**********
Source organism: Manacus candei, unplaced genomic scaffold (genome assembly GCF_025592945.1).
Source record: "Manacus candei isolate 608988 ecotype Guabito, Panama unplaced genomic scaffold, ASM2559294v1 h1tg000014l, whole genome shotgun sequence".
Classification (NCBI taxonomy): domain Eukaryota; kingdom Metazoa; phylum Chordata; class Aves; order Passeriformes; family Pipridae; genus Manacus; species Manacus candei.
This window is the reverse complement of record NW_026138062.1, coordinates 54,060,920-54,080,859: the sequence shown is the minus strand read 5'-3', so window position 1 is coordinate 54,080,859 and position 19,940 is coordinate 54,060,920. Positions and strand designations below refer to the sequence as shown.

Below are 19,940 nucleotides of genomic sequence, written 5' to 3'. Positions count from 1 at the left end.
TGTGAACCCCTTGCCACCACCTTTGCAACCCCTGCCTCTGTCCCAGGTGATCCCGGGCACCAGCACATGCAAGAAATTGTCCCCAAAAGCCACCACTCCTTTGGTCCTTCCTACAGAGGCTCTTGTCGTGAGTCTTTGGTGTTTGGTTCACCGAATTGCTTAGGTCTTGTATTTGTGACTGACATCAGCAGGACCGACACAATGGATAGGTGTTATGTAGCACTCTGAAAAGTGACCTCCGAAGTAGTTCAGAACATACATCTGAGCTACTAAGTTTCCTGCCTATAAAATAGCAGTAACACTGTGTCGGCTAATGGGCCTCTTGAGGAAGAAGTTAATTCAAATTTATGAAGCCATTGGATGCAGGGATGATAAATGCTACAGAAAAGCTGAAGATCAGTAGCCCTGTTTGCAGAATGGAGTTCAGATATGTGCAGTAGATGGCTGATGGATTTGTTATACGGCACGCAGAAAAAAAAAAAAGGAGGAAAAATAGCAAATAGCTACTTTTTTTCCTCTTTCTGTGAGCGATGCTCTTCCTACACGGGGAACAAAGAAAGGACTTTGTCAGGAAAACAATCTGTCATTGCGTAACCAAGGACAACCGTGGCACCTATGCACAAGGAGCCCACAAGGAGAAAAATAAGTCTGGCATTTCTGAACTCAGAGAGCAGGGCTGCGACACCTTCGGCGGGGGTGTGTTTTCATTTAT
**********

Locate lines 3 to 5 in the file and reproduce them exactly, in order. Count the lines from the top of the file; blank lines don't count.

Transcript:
Classification (NCBI taxonomy): domain Eukaryota; kingdom Metazoa; phylum Chordata; class Aves; order Passeriformes; family Pipridae; genus Manacus; species Manacus candei.
This window is the reverse complement of record NW_026138062.1, coordinates 54,060,920-54,080,859: the sequence shown is the minus strand read 5'-3', so window position 1 is coordinate 54,080,859 and position 19,940 is coordinate 54,060,920. Positions and strand designations below refer to the sequence as shown.

Below are 19,940 nucleotides of genomic sequence, written 5' to 3'. Positions count from 1 at the left end.